Hindering intra-religious marriage. To tell the truth – even in the epicenter of three major world religions, there are so many people who are not religious, agnostic or atheists. There are people who have different religious beliefs but still want to devote themselves to each other. Why is this a problem? Why do they have to fly abroad in order to get married properly on paper? Why does intra-religious marriage make headline news because of the racist organization Lehava rioting beside what should be considered a sign of love and devotion?

Recognizing, respecting but also contributing to society. Israel is an unequal country today. The normative Israeli tend to look at Orthodox and Beta Jews as well-fare receivers. Orthodox Jews, Mizrahim, Muslim Arabs, Christian Arabs, Bedouins, Druze and other minorities lives completely segregated in their own neighbourhoods. So does the common masse of the normal Israelis. Israeli law has paved way for this to happen – by establishing village committees deciding who can move into the village and not. By not forcing every single citizen to either serve in the IDF or do Civil Service. By allowing Yeshiva-students a laissez-passer when it comes to the point of doing their duty. While it might be called forced assimilation, the law should apply to every citizen in every aspect of life. Irregardless of their name, religion, sexual preference or origin. In the same time – it is of utmost importance to respect minorities, just as the minorities respect the majority. It’s a scale of give and take, right now the scale is uneven.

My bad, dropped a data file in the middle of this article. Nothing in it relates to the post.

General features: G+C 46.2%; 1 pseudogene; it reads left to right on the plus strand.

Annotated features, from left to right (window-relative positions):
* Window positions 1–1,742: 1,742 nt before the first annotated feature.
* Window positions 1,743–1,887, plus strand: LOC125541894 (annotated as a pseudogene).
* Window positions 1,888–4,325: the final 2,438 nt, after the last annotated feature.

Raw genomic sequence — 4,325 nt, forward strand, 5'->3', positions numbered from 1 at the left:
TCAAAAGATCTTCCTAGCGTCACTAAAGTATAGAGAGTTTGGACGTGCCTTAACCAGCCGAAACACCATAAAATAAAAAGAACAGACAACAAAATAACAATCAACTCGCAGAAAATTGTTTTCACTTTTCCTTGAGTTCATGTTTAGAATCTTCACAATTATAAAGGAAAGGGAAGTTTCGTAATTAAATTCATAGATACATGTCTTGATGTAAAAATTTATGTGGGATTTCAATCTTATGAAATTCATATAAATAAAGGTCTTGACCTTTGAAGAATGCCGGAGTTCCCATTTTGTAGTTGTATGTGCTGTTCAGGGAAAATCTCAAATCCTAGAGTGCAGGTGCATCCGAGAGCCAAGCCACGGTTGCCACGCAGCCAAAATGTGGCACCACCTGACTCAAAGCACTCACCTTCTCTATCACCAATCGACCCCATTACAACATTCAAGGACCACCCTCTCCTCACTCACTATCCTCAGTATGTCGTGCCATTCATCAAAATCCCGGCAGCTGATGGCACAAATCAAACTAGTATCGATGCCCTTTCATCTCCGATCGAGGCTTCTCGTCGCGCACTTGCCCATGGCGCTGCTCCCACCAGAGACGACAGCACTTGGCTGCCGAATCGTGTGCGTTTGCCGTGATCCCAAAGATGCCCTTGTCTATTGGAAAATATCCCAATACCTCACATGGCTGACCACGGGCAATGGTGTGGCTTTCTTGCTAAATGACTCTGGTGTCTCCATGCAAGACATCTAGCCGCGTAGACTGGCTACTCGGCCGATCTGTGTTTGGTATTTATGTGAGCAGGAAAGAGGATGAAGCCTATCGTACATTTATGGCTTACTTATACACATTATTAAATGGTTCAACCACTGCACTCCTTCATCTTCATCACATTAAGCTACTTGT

Ethiopian Jews being saved during Operation Magic Carpet. (Photo cred: Wikimedia Commons)

So is there a solution to these social issues? Racism and discrimination has always existed in the modernistic and post-modernistic world. It will not go away. But we can all fight it together, because at the end of the day no one benefits from it. Neither the majority or the minority. This was just some prime examples of what is going on in Israel. Other countries have similar, more or different problems they also need to fix. But as I’ve pointed out earlier – Israel can lead the way in Social Welfare and Equality. It definitely has the opportunity to do the right thing for the citizens of Israel.

What can you do as an individual? Think twice about what you comment and how you do it online. We live in cyber-space nowadays, not in the real world. What’s been projected on the internet deeply affects the real world. Furthermore when you see tendencies of racism or someone feeling sad – stand up for that person! Dare to say No. Be the person who marks that this is not alright. Finally – interact with someone from a different culture. Invite them for dinner. Or help them cleaning a car. Or just sit down and have a coffee and learn something new.

A Mensch standing up against racism. (Photo cred: Wikimedia commons, unknown).
About the Author
Jonas is a fierce critiqeuer of everything unjust. He is well-educated, well-travelled and believes firmly in pragmatism and progressiveness rather than religion and outdated conservatism. He dares to challenge anyone or anything and is super-tired of racial slurs and internet trolls. Jonas loves travelling, languages, cultures and wine. Also Whisky. His favorite destination can be a Berlin club or the Italian district of Vaipolicella. He labels himself as liberal and if not agnostic, then atheist.